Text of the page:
Ever heard the phrase ‘two heads are better than one’? This can be especially true when it comes to studying in groups. If kids can play in groups and learn important qualities like teamwork, leadership and sportsmanship, why not study in groups and excel academically? In this article you’ll learn the advantages of group study and how to form an effective study group for your children.
The Benefits of Group Study
No more procrastination: When you procrastinate, you don’t let anyone down but yourself. However, when kids study in a group, they expect others to show up and contribute, and this in return causes them to set expectations for themselves. It also results in a better understanding of the subject and fulfills the purpose of the homework.
Clarify doubts: Kids who are struggling to understand a concept in the classroom and who are shy to ask their teachers, will find it easier to ask the same questions to their friends. The learning process is also sped up: when kids teach each other, not only do they help others understand, but also help themselves to internalise the subject matter.
New techniques and perspectives: When kids study in groups, they not only absorb knowledge from each other but also learn how to learn. In other words, group study allows the kids to absorb other students’ study techniques and strategies. They will also get to discover how the same problem could be approached in different ways.
Less monotony: Kids have a very short attention span, especially when it comes to sitting at their desk and studying solo. Group study can help them avoid the monotony and boredom that often accompany when they study alone. Infact if the study group is formed well, kids will look forward to it as much as they would look forward to their play time.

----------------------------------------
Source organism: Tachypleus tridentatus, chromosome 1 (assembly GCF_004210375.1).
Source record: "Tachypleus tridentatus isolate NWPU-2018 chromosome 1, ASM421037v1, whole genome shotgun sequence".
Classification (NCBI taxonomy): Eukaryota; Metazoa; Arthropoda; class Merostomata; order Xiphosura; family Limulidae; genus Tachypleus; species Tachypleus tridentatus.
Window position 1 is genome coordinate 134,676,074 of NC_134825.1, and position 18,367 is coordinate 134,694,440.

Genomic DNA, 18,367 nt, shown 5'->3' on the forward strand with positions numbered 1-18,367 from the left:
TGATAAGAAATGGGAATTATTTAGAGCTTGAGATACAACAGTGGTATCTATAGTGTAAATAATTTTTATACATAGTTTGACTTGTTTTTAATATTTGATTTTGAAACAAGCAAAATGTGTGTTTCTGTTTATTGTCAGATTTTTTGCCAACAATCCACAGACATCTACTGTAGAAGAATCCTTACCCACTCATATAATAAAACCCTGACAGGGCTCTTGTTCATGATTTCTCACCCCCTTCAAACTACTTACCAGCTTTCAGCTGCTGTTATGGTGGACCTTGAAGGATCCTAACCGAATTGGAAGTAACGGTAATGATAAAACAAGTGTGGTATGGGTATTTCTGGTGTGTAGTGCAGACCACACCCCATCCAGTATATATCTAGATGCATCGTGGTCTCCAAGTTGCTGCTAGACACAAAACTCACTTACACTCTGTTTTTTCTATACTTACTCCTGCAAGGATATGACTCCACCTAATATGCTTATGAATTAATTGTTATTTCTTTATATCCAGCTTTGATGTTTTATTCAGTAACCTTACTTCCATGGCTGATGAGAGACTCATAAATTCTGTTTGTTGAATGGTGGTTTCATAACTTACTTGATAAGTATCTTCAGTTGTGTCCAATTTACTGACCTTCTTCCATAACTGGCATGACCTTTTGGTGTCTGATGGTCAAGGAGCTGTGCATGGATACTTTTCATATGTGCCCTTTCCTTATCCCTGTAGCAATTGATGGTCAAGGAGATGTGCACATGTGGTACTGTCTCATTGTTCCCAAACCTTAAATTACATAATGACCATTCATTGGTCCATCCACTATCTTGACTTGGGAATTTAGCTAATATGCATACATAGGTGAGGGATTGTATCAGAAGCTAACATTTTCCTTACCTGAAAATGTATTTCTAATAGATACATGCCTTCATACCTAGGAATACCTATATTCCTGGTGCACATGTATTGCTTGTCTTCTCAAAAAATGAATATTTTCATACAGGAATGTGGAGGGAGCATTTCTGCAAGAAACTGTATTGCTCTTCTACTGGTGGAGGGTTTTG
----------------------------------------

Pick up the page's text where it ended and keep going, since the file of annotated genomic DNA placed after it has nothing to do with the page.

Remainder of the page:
How to Form An Effective Study Group
Of course, group study has its downsides. Quite often, study groups can easily go off track and turn into an unproductive session. Someone cracks a joke, another starts drawing cartoons and in no time, the kids are far off from their initial task of studying.
Children learn by imitation and often compare their own progress with that of their peers – defined in KooBits research as Shadow Dynamics. The group may promote excellence, or it may agree on mediocrity. If the latter occurs, everyone follows suit, even though perhaps one of them strives to achieve excellence.
However, the downsides shouldn’t stop you from letting kids form groups to study. If the right balance is struck, group study can do wonders to your kid’s academic performance. Here’s where your role as a parent comes into picture: the points below will aid you in forming an effective study group for your kids.
Form the right group size. On an average about 4-5 kids in a group will make the study effective. The larger the group, the greater the chance that some kids will be left behind.
Have a right mix. See to it that the group has a proper mix of students who have strengths and weaknesses in various subjects. This allows the students to help and learn from one another so that at the end of the group study session, they will all be at the same level of understanding.
Schedule a routine. Ask the kids to set a regular time weekly or bi-weekly when they will meet for the group study and see to it that they are regular at it. One way to motivate the children is to suggest that they can play or do other activities together once they have finished studying.
Assign clear goals. Assign a goal for every session of group study that all the kids have to achieve, such as completing two chapters of Science. They can even try out experiments as a group, or role-play a story in the English textbook.
Ensuring productivity: A study group is effective if the meeting time is used responsibly. If your child is older, you may not want to supervise the group the entire time. However, you do not want to leave them completely unattended either. Perhaps with some snacks and drinks, you can check in on them once in a while to make sure they are not deviating from their task.
Group study, if conducted well, can be an excellent tool to improve your kid’s academic performance. Is your child part of a group study? How is it benefiting him, or does he face any problems with it?